The smartphone industry is colossal, there’s no escaping that. So what happens when design patent infringement occurs in this industry? Apple certainly made the right decision by covering their devices with both design patents and utility patents.
Read on to find out more about the industry, take a look into one of the most high profile infringement cases of all time, and to discover how to avoid design patent infringement for yourself.
Key Facts About the Smartphone Industry
Sources: Statista, Outerboxdesign, Ukom, and the Pew Research Center.
Top 5 Countries by Number of Smartphone Users
Real-Life Design Patent Infringement Case: Apple vs. Samsung
This particular case really highlights the power of the—often forgotten— design patent. Gone are the days of design patents playing second fiddle to utility patents, for the damages that Samsung had to pay out to Apple for design patent infringement far outweighed the damages paid out for the utility patent infringement aspect of the case. Apple was awarded $533.3 million for Samsung’s design patent infringement and $5.3 million for utility patent infringement.
The smartphone to the left is Samsung, Apple is on the right.
The Trial in a Nutshell
The Apple v. Samsung series of cases were concerned with Apple’s patents related to its iPhone smartphone products and Samsung’s smartphones and tablets. According to many sources, Apple spent months and months creating the iPhone’s design and discarded many hundreds of designs along the way, before finally settling on the iconic iPhone design that we all know today.
Apple took legal action against Samsung for patent infringement in April of 2011. At the same time, Samsung countersued Apple, claiming mobile-communications patent infringement. Four months later, Apple and Samsung were involved in no less than nineteen legal cases across nine countries; this increased to ten by October of the same year.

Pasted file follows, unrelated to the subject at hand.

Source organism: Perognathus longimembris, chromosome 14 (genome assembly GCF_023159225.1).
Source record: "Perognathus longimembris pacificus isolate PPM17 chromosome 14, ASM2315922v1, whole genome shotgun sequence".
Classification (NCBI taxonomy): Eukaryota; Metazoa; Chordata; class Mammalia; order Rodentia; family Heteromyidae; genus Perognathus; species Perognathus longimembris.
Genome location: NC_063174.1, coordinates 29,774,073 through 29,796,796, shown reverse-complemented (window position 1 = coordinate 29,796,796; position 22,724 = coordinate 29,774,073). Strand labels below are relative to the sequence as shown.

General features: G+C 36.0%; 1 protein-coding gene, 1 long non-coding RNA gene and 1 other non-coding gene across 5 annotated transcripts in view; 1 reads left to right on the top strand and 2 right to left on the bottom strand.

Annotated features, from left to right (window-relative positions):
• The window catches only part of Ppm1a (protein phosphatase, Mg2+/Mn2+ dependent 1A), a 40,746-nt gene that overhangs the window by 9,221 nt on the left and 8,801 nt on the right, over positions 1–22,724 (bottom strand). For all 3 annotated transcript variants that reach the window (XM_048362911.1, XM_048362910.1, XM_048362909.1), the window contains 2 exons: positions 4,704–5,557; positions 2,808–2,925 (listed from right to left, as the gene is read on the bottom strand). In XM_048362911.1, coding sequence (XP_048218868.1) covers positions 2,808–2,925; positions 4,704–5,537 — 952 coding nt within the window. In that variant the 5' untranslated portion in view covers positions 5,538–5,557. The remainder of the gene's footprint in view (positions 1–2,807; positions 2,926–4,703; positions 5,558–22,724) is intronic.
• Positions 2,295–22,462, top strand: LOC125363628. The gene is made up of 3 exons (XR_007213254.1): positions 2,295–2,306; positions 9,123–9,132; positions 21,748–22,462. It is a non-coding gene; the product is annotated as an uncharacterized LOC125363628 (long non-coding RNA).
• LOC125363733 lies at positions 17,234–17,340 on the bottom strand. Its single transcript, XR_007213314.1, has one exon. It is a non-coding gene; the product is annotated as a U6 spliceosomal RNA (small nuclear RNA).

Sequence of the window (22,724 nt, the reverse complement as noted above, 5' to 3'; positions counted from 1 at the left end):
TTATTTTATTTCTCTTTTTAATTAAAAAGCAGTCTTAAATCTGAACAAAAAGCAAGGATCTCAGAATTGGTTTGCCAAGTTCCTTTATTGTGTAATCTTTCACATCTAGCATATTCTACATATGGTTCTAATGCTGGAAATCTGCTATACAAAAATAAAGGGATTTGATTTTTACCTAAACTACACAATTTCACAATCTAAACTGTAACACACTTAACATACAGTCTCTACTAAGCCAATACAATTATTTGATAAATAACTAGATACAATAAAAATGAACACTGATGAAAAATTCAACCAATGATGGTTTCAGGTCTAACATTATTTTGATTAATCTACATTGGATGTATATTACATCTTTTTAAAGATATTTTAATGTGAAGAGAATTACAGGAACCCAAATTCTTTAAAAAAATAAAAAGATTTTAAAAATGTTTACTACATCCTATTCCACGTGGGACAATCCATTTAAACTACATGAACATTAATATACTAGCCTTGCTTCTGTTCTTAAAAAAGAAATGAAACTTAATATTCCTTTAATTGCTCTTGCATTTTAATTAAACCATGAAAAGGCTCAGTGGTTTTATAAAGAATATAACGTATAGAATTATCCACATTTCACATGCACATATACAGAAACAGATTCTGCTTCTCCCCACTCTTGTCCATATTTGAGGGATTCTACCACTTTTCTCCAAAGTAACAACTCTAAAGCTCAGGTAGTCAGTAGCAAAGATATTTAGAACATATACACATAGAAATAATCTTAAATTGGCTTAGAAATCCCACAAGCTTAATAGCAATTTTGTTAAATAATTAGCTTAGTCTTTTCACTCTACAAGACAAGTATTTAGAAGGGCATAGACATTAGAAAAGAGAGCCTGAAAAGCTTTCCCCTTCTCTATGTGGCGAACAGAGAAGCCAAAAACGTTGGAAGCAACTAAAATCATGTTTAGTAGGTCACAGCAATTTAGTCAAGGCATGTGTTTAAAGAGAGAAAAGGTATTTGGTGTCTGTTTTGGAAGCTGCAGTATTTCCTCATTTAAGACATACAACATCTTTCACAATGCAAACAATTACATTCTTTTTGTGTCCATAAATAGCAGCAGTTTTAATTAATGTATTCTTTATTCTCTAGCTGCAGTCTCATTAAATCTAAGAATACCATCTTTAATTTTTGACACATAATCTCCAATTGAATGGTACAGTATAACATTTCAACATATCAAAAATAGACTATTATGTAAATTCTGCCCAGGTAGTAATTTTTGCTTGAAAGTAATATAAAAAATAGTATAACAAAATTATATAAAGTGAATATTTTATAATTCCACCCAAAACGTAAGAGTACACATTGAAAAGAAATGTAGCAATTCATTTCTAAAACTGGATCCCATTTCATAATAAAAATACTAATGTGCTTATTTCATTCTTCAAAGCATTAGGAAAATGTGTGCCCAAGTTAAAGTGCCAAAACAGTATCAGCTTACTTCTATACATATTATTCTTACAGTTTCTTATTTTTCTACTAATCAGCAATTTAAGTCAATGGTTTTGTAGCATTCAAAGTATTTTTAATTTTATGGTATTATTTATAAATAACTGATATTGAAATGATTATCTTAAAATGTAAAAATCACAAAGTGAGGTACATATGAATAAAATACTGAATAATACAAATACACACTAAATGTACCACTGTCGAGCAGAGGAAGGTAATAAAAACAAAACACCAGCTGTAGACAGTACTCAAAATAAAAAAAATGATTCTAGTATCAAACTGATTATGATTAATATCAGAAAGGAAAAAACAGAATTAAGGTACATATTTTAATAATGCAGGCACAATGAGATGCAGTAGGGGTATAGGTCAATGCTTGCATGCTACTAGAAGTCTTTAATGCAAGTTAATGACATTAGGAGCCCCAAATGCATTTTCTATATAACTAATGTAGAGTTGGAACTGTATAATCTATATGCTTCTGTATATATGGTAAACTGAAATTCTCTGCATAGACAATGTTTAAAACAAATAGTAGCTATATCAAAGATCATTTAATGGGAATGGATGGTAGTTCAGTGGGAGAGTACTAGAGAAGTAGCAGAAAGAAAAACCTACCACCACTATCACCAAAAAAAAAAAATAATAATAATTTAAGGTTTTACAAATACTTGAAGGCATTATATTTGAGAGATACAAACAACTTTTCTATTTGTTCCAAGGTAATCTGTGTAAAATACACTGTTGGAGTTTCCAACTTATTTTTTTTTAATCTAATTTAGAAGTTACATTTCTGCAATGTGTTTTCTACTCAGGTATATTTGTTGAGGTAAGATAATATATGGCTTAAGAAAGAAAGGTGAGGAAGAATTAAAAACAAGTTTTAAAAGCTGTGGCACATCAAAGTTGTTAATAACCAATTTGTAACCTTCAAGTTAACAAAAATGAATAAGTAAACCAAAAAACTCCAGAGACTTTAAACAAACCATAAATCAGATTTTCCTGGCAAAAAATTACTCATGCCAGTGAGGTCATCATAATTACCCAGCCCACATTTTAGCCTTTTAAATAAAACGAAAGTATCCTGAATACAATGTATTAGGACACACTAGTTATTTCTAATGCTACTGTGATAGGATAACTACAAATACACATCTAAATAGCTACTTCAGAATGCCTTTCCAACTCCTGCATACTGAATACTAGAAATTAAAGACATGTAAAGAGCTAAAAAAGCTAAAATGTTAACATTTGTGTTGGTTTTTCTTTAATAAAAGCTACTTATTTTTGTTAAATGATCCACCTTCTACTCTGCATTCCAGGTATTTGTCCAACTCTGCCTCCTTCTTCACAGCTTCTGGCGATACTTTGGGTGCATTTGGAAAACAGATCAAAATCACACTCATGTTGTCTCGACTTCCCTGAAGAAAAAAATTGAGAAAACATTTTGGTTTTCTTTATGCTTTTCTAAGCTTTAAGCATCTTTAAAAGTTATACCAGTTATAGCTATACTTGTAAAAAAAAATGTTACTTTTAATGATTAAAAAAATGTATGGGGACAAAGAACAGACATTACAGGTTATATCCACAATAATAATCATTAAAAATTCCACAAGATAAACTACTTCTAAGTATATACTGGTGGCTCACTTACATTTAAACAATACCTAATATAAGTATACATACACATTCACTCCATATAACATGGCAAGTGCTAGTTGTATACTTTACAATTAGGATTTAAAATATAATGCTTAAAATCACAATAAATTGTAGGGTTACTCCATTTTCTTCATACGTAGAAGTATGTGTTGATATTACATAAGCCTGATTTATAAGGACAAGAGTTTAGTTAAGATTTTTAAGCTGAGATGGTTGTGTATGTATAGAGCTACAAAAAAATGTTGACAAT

Fast-forward to July 2012, Apple and Samsung were involved in over fifty legal cases worldwide, with billions of dollars of damages at stake.
The court ruled in Apple’s favor in the US, whereas Samsung won in South Korea, Japan, and the UK.
Come June 2013, Samsung won a limited ban from the US ITC on sales of certain Apple products after it was discovered that Apple had infringed a Samsung patent, this decision was then denied by Michael Froman, the US Trade Representative.
The $400 million decision from the first trial was then reversed in December 2016 by the United States Supreme Court. The case was then returned to the Federal Circuit court in order to define “article of manufacture” as the design patents related to the smartphone’s case and screen and not the smartphone itself.
In the retrial, Apple believed that it was entitled to damages of just over $1 billion from the profits that Samsung had made from selling smartphones that infringed on Apple’s patents. Samsung attempted to restrict damages to roughly $28 million, stating that it should only pay for the profits that came as a direct result of the components used in its phones that infringed Apple patents.
Apple was initially awarded the $1.05 billion in an earlier trial; this amount was then reduced in 2016 by the Supreme Court, who unanimously agreed with Samsung’s objections and handed the victory to Samsung. However, the Supreme Court did not pass any judgments about the patents themselves; they left the decision-making to a lower court.